Assuming you’re already familiar with and have access to a Digital Audio Workstation (DAW) on your computer. You’re probably going to want to look at getting your hands on a MIDI Controller. Essentially, MIDI Controllers work by sending information to the software on your computer and working with the sounds and plugins you already have available.
Getting your hands on a MIDI Controller is going to be the most cost-effective choice if you already have some music production software. You can choose to get something entirely pad-based such as the Akai MPD Range, Novation’s impressive lineup of Launchpads, or even the DJ Tech Tools MIDI Fighters.
Alternatively, you could look at picking up a MIDI Keyboard that also has some pads available to you. You’re obviously not going to get as many pads as you’ll find on a pad controller, however, these are quite a versatile option and give you a solution to playing the keys as well!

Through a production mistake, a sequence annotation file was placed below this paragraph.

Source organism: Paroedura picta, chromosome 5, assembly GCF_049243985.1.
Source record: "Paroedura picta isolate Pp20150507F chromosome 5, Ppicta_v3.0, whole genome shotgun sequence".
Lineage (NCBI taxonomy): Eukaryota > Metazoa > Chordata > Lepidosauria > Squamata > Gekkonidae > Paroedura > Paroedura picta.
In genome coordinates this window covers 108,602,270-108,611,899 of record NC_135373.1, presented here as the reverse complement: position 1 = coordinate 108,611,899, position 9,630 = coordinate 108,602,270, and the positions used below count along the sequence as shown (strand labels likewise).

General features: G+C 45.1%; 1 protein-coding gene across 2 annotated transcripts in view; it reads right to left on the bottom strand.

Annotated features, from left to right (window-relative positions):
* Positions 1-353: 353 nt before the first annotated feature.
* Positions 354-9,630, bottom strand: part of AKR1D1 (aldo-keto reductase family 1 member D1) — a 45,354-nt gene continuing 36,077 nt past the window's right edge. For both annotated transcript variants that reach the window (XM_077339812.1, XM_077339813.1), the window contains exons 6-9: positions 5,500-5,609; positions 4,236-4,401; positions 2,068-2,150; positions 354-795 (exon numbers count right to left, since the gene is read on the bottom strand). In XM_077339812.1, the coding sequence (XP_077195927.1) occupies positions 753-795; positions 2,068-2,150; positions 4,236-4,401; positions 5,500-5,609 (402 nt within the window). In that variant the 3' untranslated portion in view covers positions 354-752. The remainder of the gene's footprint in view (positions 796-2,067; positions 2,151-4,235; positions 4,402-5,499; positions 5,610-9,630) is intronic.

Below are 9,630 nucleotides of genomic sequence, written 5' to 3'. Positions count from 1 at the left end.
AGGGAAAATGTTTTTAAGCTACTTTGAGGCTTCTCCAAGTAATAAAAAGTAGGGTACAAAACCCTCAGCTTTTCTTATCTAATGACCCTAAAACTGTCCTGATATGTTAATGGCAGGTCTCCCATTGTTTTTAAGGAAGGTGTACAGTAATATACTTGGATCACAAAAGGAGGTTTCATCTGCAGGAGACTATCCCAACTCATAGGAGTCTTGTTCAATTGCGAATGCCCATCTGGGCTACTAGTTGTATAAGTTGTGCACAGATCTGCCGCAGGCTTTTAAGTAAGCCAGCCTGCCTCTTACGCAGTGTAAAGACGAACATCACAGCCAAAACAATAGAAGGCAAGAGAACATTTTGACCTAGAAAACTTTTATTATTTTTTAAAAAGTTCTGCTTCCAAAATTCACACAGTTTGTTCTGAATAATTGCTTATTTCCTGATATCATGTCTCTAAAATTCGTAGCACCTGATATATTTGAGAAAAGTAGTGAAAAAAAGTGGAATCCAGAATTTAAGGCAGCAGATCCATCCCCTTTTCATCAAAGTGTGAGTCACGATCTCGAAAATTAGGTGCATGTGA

Standalone Production Studio
On the other hand, you’ve always got the option of getting a complete, standalone production studio. With something like this, you can forget about the computer because you’ll have everything you need right in front of you. If you’re not already attached to a specific DAW, these are a great option and include a bunch of sounds, presets, and templates to get you started and familiar with the workflow.
It’s going to cost a bit more than a simple MIDI-Controller, however, you’re getting that portability and convenience of having everything you need on the one machine. Some great options if you’re looking for standalone include the renowned Akai MPC lineup, Native Instruments new Maschine+, and the latest VERSELAB MV-1 by Roland that even gives you options for mixing and mastering.
Where Do You Start?
Listen to songs for inspiration